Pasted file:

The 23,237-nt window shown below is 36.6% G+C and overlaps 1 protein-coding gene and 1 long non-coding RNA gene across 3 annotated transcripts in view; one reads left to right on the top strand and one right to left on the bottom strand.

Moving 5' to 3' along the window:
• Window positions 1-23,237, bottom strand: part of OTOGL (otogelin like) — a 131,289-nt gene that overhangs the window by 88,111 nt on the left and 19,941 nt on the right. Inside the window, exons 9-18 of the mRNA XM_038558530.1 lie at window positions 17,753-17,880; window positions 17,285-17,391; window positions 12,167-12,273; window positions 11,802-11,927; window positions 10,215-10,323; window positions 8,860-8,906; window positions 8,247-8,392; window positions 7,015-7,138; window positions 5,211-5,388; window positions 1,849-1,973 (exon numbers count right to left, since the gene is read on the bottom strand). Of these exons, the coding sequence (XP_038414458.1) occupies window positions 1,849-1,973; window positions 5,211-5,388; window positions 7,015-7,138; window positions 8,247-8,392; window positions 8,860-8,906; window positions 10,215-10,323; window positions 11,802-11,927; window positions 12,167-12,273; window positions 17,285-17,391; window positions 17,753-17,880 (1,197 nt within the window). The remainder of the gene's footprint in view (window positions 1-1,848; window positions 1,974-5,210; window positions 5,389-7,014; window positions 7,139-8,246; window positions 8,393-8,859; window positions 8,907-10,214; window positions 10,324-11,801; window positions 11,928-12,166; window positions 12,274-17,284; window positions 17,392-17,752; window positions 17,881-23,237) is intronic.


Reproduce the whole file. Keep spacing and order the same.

The 23,237-nt window shown below is 36.6% G+C and overlaps 1 protein-coding gene and 1 long non-coding RNA gene across 3 annotated transcripts in view; one reads left to right on the top strand and one right to left on the bottom strand.

Moving 5' to 3' along the window:
• Window positions 1-23,237, bottom strand: part of OTOGL (otogelin like) — a 131,289-nt gene that overhangs the window by 88,111 nt on the left and 19,941 nt on the right. Inside the window, exons 9-18 of the mRNA XM_038558530.1 lie at window positions 17,753-17,880; window positions 17,285-17,391; window positions 12,167-12,273; window positions 11,802-11,927; window positions 10,215-10,323; window positions 8,860-8,906; window positions 8,247-8,392; window positions 7,015-7,138; window positions 5,211-5,388; window positions 1,849-1,973 (exon numbers count right to left, since the gene is read on the bottom strand). Of these exons, the coding sequence (XP_038414458.1) occupies window positions 1,849-1,973; window positions 5,211-5,388; window positions 7,015-7,138; window positions 8,247-8,392; window positions 8,860-8,906; window positions 10,215-10,323; window positions 11,802-11,927; window positions 12,167-12,273; window positions 17,285-17,391; window positions 17,753-17,880 (1,197 nt within the window). The remainder of the gene's footprint in view (window positions 1-1,848; window positions 1,974-5,210; window positions 5,389-7,014; window positions 7,139-8,246; window positions 8,393-8,859; window positions 8,907-10,214; window positions 10,324-11,801; window positions 11,928-12,166; window positions 12,274-17,284; window positions 17,392-17,752; window positions 17,881-23,237) is intronic.